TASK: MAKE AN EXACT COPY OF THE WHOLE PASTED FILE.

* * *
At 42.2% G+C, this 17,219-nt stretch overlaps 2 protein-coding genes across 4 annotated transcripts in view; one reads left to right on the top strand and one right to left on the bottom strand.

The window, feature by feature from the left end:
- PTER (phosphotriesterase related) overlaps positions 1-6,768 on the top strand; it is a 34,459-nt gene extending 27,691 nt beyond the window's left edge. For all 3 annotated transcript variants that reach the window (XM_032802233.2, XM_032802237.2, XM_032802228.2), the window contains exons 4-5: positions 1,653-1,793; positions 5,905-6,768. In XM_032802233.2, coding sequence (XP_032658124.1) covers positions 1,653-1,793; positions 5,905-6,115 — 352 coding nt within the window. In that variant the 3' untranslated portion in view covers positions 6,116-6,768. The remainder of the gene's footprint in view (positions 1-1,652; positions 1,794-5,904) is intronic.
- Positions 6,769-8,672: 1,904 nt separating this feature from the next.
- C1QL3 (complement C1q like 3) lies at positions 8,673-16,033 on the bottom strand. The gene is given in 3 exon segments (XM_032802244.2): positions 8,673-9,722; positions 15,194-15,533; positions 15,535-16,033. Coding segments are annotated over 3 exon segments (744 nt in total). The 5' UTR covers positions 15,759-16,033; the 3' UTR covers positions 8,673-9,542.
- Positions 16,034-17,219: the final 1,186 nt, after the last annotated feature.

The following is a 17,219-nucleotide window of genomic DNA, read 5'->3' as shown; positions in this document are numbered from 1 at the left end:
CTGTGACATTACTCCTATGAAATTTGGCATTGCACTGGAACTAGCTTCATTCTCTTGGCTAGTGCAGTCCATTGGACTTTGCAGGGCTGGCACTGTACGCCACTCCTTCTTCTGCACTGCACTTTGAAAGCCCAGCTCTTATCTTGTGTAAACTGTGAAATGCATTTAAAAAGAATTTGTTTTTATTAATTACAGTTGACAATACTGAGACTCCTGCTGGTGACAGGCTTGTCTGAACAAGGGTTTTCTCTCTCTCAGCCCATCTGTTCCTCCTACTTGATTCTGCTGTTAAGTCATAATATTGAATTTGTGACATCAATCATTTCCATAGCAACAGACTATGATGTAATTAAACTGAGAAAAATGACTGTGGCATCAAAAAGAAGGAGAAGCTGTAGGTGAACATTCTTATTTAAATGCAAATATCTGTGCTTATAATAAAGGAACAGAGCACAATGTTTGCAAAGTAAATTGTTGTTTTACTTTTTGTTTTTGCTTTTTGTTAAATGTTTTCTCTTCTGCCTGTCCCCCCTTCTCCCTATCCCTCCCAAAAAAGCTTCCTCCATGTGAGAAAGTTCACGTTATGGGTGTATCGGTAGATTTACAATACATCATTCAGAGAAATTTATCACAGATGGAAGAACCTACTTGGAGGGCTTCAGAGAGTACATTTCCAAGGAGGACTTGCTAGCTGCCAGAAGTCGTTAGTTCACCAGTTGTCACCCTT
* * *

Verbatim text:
At 42.2% G+C, this 17,219-nt stretch overlaps 2 protein-coding genes across 4 annotated transcripts in view; one reads left to right on the top strand and one right to left on the bottom strand.

The window, feature by feature from the left end:
- PTER (phosphotriesterase related) overlaps positions 1-6,768 on the top strand; it is a 34,459-nt gene extending 27,691 nt beyond the window's left edge. For all 3 annotated transcript variants that reach the window (XM_032802233.2, XM_032802237.2, XM_032802228.2), the window contains exons 4-5: positions 1,653-1,793; positions 5,905-6,768. In XM_032802233.2, coding sequence (XP_032658124.1) covers positions 1,653-1,793; positions 5,905-6,115 — 352 coding nt within the window. In that variant the 3' untranslated portion in view covers positions 6,116-6,768. The remainder of the gene's footprint in view (positions 1-1,652; positions 1,794-5,904) is intronic.
- Positions 6,769-8,672: 1,904 nt separating this feature from the next.
- C1QL3 (complement C1q like 3) lies at positions 8,673-16,033 on the bottom strand. The gene is given in 3 exon segments (XM_032802244.2): positions 8,673-9,722; positions 15,194-15,533; positions 15,535-16,033. Coding segments are annotated over 3 exon segments (744 nt in total). The 5' UTR covers positions 15,759-16,033; the 3' UTR covers positions 8,673-9,542.
- Positions 16,034-17,219: the final 1,186 nt, after the last annotated feature.

The following is a 17,219-nucleotide window of genomic DNA, read 5'->3' as shown; positions in this document are numbered from 1 at the left end:
CTGTGACATTACTCCTATGAAATTTGGCATTGCACTGGAACTAGCTTCATTCTCTTGGCTAGTGCAGTCCATTGGACTTTGCAGGGCTGGCACTGTACGCCACTCCTTCTTCTGCACTGCACTTTGAAAGCCCAGCTCTTATCTTGTGTAAACTGTGAAATGCATTTAAAAAGAATTTGTTTTTATTAATTACAGTTGACAATACTGAGACTCCTGCTGGTGACAGGCTTGTCTGAACAAGGGTTTTCTCTCTCTCAGCCCATCTGTTCCTCCTACTTGATTCTGCTGTTAAGTCATAATATTGAATTTGTGACATCAATCATTTCCATAGCAACAGACTATGATGTAATTAAACTGAGAAAAATGACTGTGGCATCAAAAAGAAGGAGAAGCTGTAGGTGAACATTCTTATTTAAATGCAAATATCTGTGCTTATAATAAAGGAACAGAGCACAATGTTTGCAAAGTAAATTGTTGTTTTACTTTTTGTTTTTGCTTTTTGTTAAATGTTTTCTCTTCTGCCTGTCCCCCCTTCTCCCTATCCCTCCCAAAAAAGCTTCCTCCATGTGAGAAAGTTCACGTTATGGGTGTATCGGTAGATTTACAATACATCATTCAGAGAAATTTATCACAGATGGAAGAACCTACTTGGAGGGCTTCAGAGAGTACATTTCCAAGGAGGACTTGCTAGCTGCCAGAAGTCGTTAGTTCACCAGTTGTCACCCTT